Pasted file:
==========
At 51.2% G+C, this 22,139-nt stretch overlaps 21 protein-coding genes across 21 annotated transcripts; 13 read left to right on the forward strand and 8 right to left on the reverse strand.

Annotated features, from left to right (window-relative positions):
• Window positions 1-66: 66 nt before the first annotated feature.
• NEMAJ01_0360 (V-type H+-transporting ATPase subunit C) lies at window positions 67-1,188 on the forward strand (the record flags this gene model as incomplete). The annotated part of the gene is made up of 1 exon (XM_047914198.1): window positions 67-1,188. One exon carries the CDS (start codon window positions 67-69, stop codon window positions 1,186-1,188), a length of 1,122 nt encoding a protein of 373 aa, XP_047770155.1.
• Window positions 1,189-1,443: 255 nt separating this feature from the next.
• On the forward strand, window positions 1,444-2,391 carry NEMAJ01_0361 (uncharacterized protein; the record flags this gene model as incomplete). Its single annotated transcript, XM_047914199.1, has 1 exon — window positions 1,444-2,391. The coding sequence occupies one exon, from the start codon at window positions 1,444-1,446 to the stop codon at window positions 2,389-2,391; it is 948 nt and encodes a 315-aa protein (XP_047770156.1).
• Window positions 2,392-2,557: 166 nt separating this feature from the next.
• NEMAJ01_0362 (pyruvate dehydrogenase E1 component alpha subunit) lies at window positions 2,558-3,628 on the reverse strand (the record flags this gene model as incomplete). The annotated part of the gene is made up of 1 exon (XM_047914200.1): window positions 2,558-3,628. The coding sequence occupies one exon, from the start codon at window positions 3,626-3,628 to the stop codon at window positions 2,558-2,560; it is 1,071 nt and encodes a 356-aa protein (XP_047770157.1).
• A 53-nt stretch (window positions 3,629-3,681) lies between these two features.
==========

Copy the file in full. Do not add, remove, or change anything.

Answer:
At 51.2% G+C, this 22,139-nt stretch overlaps 21 protein-coding genes across 21 annotated transcripts; 13 read left to right on the forward strand and 8 right to left on the reverse strand.

Annotated features, from left to right (window-relative positions):
• Window positions 1-66: 66 nt before the first annotated feature.
• NEMAJ01_0360 (V-type H+-transporting ATPase subunit C) lies at window positions 67-1,188 on the forward strand (the record flags this gene model as incomplete). The annotated part of the gene is made up of 1 exon (XM_047914198.1): window positions 67-1,188. One exon carries the CDS (start codon window positions 67-69, stop codon window positions 1,186-1,188), a length of 1,122 nt encoding a protein of 373 aa, XP_047770155.1.
• Window positions 1,189-1,443: 255 nt separating this feature from the next.
• On the forward strand, window positions 1,444-2,391 carry NEMAJ01_0361 (uncharacterized protein; the record flags this gene model as incomplete). Its single annotated transcript, XM_047914199.1, has 1 exon — window positions 1,444-2,391. The coding sequence occupies one exon, from the start codon at window positions 1,444-1,446 to the stop codon at window positions 2,389-2,391; it is 948 nt and encodes a 315-aa protein (XP_047770156.1).
• Window positions 2,392-2,557: 166 nt separating this feature from the next.
• NEMAJ01_0362 (pyruvate dehydrogenase E1 component alpha subunit) lies at window positions 2,558-3,628 on the reverse strand (the record flags this gene model as incomplete). The annotated part of the gene is made up of 1 exon (XM_047914200.1): window positions 2,558-3,628. The coding sequence occupies one exon, from the start codon at window positions 3,626-3,628 to the stop codon at window positions 2,558-2,560; it is 1,071 nt and encodes a 356-aa protein (XP_047770157.1).
• A 53-nt stretch (window positions 3,629-3,681) lies between these two features.